Cross posted from Student Reporting:

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Occupy AIPAC was a summit timed to coincide with the annual American Israel Public Affairs Committee (AIPAC) Policy Conference. Occupy AIPAC participants gathered to discuss issues, such as Iran, the Arab Uprising, Palestine and the affects of AIPAC in determining U.S. foreign policy on these topics. On Sunday, Occupy AIPAC activists rallied outside of the Walter E. Washington convention center, where hours earlier, President Obama and important names in the foreign policy world gave their speeches to the AIPAC Policy Conference attendees.

The purpose of the rally was to warn the American people of what the activists saw as the dangerous and overwhelming influence that AIPAC was having on United States’ foreign policy. Messages of justice for the Palestinian people and peace with Iran echoed throughout the event. Keynote speakers from activist organizations, musical performances, and poetry readings accompanied the long day of protest.

Although tensions were high between the opposing sides earlier that day, a patient few waited to the end of the AIPAC conference and greeted the AIPAC members as they exited the building. Despite the high emotions and impassioned speeches from earlier in the day, people from both sides of the issue came together on the sidewalks and began to respectfully share ideas, opinions, and stories.

I had the opportunity to speak with the diverse group of activists at the event. The following profiles present the various perspectives of these activists:


Name: Grant

Age: 46

From: Washington, D.C.

Occupation: Director of Research Institute for Research: Middle Eastern Policy

Why are you out here today?

“Because you can’t just sit in an office and blog all day, you have to come out into the street you have to take actions that are visible you have to bring people out to protest in a peaceful, non-violent way and show, in this case AIPAC attendees, that we are opposed to their initiatives to launch war on Iran, to illegal settlements, to unwarranted influence in Congress that has no regulatory oversight whatsoever.”

Advice for Obama Administration on Iran:

“He needs to open a diplomatic presence. Why don’t they open up an embassy like the one they just built in Iraq in Iran—it is an extremely important country. They need to stop taking advice from the Israelis, who are absolutely hysterical about their IAEA regulated civilian nuclear program. They need to disregard AIPAC’s political pressure and go straight to the American people and say we’re not going to let Israel drive our foreign policy; we’re going to talk to Iran.”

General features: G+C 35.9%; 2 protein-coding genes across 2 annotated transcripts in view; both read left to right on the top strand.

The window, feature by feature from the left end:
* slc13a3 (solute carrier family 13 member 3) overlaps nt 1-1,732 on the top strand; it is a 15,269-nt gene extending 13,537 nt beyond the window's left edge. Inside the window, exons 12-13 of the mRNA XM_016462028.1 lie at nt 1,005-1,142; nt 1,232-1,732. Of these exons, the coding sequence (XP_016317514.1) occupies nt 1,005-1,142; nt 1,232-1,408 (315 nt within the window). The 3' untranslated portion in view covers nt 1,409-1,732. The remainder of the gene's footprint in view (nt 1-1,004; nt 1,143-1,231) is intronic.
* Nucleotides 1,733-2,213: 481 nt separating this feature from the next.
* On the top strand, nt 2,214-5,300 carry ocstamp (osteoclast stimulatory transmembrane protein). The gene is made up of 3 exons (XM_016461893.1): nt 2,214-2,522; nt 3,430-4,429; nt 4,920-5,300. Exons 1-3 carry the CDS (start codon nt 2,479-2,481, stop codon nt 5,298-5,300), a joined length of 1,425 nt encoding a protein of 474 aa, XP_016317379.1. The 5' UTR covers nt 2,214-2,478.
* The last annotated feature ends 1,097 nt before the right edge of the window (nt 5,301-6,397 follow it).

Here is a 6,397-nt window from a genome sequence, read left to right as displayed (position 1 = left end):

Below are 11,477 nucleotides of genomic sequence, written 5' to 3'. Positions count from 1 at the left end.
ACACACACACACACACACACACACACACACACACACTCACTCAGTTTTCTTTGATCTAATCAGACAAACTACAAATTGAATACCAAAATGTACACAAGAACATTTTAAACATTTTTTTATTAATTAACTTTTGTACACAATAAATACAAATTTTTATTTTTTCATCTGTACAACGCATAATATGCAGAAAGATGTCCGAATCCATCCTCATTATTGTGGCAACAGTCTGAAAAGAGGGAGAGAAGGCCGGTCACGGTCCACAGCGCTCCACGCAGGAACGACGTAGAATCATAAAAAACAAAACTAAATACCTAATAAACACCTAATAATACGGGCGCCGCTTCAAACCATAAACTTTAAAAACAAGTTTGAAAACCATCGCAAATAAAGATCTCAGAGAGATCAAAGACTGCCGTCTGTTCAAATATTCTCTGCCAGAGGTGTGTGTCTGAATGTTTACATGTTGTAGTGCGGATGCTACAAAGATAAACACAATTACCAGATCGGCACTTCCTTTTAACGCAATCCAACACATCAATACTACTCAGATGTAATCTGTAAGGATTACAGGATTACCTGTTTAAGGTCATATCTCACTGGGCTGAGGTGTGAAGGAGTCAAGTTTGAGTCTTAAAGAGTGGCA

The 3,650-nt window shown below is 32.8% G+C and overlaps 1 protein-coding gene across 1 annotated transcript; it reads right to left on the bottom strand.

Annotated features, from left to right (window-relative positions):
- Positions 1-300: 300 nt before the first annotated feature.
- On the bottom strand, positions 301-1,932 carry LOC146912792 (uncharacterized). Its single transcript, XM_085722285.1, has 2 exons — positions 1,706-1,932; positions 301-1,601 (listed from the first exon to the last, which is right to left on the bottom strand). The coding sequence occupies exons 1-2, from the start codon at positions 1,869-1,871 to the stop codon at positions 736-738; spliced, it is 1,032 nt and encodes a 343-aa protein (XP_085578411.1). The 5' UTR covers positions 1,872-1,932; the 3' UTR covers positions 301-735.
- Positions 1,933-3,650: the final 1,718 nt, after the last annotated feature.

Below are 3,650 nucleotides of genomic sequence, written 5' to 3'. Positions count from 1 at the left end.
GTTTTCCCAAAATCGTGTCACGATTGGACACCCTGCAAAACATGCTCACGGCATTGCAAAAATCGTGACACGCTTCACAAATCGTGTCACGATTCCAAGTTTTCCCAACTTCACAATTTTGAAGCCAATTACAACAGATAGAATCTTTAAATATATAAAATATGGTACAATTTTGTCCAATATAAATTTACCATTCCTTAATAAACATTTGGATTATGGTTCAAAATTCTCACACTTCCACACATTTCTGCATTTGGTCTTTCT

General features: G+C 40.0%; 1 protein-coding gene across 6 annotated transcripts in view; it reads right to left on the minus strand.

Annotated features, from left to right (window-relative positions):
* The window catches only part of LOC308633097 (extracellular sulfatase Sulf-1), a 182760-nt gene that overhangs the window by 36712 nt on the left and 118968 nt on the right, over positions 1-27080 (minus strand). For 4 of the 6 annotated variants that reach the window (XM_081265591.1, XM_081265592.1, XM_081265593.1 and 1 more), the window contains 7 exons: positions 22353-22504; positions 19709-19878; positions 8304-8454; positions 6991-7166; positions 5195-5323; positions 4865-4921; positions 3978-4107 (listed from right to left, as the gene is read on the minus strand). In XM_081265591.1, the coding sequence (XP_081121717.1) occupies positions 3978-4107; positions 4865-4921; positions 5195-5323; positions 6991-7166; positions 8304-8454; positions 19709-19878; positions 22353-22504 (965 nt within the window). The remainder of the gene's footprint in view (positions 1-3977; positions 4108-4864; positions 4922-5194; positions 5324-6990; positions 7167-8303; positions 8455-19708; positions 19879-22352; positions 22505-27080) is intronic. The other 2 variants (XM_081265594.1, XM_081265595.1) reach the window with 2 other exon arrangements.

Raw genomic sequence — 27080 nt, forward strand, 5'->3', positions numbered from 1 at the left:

Name: Yisroel Dovid Yisroel

Occupation: Rabbi, activist

From: New York City, New York

Age: 56
Why are you out here today?

“With the help of the Almighty, we’ve come as a delegation of Jews from around the world—from the Holy Land, Occupied Palestine, New York, Canada and so forth– to voice our frustration and let the world know that our identity, the name Judaism, everything that belongs to us has been hijacked, stolen by a movement called Zionism. They profess to represent Jews from around the world as a whole, and the Jewish religion, but in truth Judaism is the diametric opposite to what Zionism is. Judaism is a subservience to God, a religion, a covenant we made with God thousands of years ago, and we uphold throughout the generations. Zionism is a movement that started a little over a hundred years ago as a transformation into nationalism—to have a piece of land…. Creating the State of Israel in the land of Palestine, in the homes of the Palestinians, the Muslims, and even Christians, is breaching every concept in the Torah that you’re not allowed to steal or kill…. It does not in any manner shape or form represent what Judaism was or is.”

Advice for the Obama Administration about Iran:

“With most respect for our President, we plead with them to hear our voice. It is a voice of Jews who want no political gains we simply want what God wants—peace. We urge the President not to be influenced, intimidated by the Zionist lobby. We just came from Iran—I was just in Iran for three weeks, a beautiful place. We went to synagogues and met people practicing Judaism freely. And yet they’re vilifying [Iranians] in the world for hating Jews. Why? Because Zionists cannot accept or stand to have a country that says “we are NOT against Jews or Judaism but we consider the State of Israel a villain because of its oppression of the Palestinian people”…. We want the world to understand that. The impediment to peace is the State of Israel in this situation.”


Name: Wanted to be kept Anonymous, AIPAC attendee Anon

Age: 41

Occupation: Retired Military Officer

Why are you here today?

“I went to the conference because I want to do my part as a citizen of both the U.S. and Israel. Now I’m out here getting the opinions of the people that are protesting the organization I’m a member of. But I think it’s great. It’s what makes America, well, America– the right to free speech. I may disagree with somebody, but I would fight to the death—I think they’re wrong [pointing at the protestors]—but I would fight to the death for them to be wrong.”